There are two different problems that are called “pinholes” in negatives. They’re quite different from each other.
A true pinhole is caused by a small air bubble in the emulsion or a gap in the emulsion. After coating, when the emulsion had dried, it leaves a tiny circular area of no emulsion. Usually, the gelatin overcoat covers it. There’s no emulsion to expose in the spot, so the area stays clear after development. In the enlarger, the light pours through the clear spot with full force exposing a black spot on the paper.
The only true pinholes I’ve ever encountered happed with the Hungarian-made Fortepan 100 and 400 films. Pinholes occurred frequently. I have never seen a true pinhole in Kodak, Ilford, Agfa, Fuji, Konica, or 3M branded films.
The much more common “shadow pinhole” can happen in any camera, but is most often a problem in sheet film or glass plates. This happens in roll-film cameras very rarely when a particle—almost always from the interior of camera that isn’t routinely blown out with a squeeze bulb blower as part of regular maintenance. Particles can enter a camera anytime the body is open to the air: film changing, changing backs, changing lenses.
The turbulence of a reflex mirror snapping abruptly to the shooting position can create a cloud of particles that can stick to the emulsion. This is one of the reasons that many camera makers advise blowing out the camera as part of regular maintenance. Any such particle will block the projected image light from the lens and cast a shadow on the emulsion. When developed, the shadow is a clear spot on the negative. This is often referred to as a “pinhole” even though it’s quite different than a true pinhole.
Users of sheet film and glass plate cameras are particularly plagued with pinholes produced by the shadows of particles or even small fibers adhering to the emulsion at exposure because the film is handled unshielded in the darkroom during the loading of the holder.
Once formed, there are three ways to deal with pinholes of either type:
1. Use a pointed wooden toothpick to apply a tiny amount of opaque material to the top (base surface) of the negative to block the light from the pinhole. This is best done on a light table with strong magnifying eyeglasses or a loupe. The resulting white spot on the print is then spot dyed to match the surrounding area. I prefer to use red WATER-SOLUBLE poster paint because, if I do a poor job of placing the paint, I can wash the negative to remove the paint, dry it and try again. I think it’s a bad idea to place the opaque material on the emulsion side as the emulsion might get damaged. Obviously, if you use an indelible opaque material, you have only one chance to get it right. It’s much safer to use a water-soluble material so that you can wash it off and try again if the first try is unsuccessful. The size of the negative matters. The larger the negative, the easier it is to place opaque material onto the negative. 35mm negatives are too small for this to be practical (at least for me).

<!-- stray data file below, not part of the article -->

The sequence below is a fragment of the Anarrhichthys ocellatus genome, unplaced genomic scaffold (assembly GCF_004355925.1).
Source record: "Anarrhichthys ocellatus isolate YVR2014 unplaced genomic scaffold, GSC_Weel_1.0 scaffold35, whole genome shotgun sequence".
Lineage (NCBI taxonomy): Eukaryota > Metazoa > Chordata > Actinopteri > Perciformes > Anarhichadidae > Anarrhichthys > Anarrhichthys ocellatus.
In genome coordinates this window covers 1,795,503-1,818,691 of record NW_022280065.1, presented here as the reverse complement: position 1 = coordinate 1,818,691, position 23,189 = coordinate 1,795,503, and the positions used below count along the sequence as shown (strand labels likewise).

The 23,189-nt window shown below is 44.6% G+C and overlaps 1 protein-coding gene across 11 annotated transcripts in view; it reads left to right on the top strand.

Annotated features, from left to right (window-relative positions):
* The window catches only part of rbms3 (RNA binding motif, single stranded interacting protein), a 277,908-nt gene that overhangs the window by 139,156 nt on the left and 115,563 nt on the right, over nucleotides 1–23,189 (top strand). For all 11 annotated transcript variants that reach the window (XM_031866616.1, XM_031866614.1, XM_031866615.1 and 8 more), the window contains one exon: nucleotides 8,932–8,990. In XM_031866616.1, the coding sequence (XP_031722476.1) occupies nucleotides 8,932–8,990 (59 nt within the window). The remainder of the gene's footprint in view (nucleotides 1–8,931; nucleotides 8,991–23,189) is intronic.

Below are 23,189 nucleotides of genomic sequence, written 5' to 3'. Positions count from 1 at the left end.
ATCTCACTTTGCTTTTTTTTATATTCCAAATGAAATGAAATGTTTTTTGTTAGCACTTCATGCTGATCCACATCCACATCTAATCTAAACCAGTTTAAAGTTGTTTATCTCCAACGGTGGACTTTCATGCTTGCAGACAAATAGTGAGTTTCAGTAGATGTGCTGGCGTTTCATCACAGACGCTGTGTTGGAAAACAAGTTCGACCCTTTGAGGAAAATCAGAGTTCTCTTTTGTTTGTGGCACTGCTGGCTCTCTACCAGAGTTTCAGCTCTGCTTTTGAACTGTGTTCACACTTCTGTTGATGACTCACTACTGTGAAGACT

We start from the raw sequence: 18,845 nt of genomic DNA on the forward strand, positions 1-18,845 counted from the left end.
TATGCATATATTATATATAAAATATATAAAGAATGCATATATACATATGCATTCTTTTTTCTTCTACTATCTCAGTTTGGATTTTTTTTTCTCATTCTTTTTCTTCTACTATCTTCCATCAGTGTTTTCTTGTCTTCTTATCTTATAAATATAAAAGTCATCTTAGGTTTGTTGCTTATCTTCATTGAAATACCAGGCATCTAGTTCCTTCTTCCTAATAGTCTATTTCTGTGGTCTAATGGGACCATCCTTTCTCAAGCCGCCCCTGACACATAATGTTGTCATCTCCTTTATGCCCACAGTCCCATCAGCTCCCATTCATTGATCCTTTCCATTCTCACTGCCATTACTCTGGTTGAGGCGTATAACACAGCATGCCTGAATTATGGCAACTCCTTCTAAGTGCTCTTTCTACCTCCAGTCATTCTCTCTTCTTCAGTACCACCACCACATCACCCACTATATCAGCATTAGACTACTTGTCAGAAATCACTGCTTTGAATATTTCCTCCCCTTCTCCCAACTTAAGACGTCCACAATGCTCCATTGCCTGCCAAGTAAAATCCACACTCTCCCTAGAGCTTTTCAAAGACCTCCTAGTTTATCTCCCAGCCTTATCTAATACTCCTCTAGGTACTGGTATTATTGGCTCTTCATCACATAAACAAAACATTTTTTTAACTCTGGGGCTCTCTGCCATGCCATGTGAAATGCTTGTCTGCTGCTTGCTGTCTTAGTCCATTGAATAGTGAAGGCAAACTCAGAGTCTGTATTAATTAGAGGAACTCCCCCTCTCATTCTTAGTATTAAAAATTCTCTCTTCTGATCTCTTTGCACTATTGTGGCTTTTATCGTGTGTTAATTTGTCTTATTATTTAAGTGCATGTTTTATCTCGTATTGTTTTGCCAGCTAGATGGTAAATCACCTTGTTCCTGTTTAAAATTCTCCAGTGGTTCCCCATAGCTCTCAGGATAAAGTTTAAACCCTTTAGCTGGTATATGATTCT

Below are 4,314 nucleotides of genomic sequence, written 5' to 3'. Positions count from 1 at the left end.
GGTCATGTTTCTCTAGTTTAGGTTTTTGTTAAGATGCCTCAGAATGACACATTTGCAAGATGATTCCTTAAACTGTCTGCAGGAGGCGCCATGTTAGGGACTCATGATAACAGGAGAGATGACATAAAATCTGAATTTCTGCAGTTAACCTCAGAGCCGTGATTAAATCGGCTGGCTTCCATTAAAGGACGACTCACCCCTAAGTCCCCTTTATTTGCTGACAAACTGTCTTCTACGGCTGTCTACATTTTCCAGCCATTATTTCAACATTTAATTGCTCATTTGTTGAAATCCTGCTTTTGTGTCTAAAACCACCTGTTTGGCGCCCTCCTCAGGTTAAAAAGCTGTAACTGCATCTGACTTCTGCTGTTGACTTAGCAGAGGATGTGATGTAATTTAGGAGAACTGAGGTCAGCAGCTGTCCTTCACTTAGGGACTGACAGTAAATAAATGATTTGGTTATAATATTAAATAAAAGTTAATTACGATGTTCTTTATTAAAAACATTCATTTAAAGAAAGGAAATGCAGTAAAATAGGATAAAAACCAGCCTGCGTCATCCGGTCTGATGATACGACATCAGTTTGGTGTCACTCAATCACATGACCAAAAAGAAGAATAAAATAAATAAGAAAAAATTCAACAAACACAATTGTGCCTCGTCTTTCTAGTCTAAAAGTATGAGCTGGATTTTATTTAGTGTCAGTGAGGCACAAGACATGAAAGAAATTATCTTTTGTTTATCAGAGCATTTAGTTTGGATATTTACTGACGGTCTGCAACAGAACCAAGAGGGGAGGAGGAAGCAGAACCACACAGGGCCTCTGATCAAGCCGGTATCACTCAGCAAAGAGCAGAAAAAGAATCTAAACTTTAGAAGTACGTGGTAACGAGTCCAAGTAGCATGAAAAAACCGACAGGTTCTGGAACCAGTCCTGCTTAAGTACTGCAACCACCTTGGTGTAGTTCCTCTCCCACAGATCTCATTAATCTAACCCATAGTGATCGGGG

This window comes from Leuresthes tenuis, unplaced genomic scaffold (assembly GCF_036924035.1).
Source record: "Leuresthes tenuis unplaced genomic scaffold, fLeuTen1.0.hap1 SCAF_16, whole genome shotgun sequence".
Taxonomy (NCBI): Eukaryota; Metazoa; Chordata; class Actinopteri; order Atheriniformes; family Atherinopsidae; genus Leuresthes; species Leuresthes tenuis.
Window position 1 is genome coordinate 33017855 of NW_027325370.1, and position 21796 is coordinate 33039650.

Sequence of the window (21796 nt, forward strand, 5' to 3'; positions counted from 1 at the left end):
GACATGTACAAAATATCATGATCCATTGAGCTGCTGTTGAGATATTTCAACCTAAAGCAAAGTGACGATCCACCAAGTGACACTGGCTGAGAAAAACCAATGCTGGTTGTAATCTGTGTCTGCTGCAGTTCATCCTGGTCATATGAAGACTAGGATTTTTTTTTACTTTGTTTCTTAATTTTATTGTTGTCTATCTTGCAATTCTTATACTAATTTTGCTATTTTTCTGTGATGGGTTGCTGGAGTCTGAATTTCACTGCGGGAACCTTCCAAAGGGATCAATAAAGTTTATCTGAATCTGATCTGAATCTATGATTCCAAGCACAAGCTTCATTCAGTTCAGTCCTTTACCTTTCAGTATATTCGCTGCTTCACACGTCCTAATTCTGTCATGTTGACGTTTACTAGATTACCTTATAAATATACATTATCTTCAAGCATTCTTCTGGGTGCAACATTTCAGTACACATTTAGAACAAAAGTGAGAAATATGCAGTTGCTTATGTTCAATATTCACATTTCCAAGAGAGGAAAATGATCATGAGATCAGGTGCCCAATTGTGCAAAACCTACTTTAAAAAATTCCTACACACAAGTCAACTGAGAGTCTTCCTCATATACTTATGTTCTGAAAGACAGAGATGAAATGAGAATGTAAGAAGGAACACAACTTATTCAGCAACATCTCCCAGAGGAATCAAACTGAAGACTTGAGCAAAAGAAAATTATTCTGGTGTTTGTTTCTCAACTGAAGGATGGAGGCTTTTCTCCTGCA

2. Make the print with the dark spot projected through the pinhole and use a photographic bleach applied with a toothpick to the black spot followed by washing. Afterwards, the bleached area will have to be spot dyed to match the surrounding area. Retouch Methods, the former maker of Spotone dyes used to make a 2-bottle spot bleaching kit called Spot-Off for bleaching black spots on prints. You can make your own with Farmer’s reducer.
3. On FIBER-BASED PAPER ONLY, use a curved-blade Exacto knife to gently scrape the emulsion just enough to remove the excess density of the black spot and then spot dye to match the surrounding area. There used to be specialized print-etching knives made specifically for this purpose, but the proper blade in the Exacto knife works reasonably well. Knifing the print will necessarily alter the surface. The surface can be made uniform by giving it several coats of light spray lacquer (the entire print gets coated, dull or gloss as you prefer). Knifing black spots is not practical on RC prints.
Of these three methods, #1 is usually the most practical, provided that the negative is large enough. Small negatives require method 2 or 3. In Ansel Adam’s book, The Print, a photo of one of Adams’ print finishers is shown knifing a tiny black spot in the light sky area of an otherwise perfect print. The accompanying text explains the process.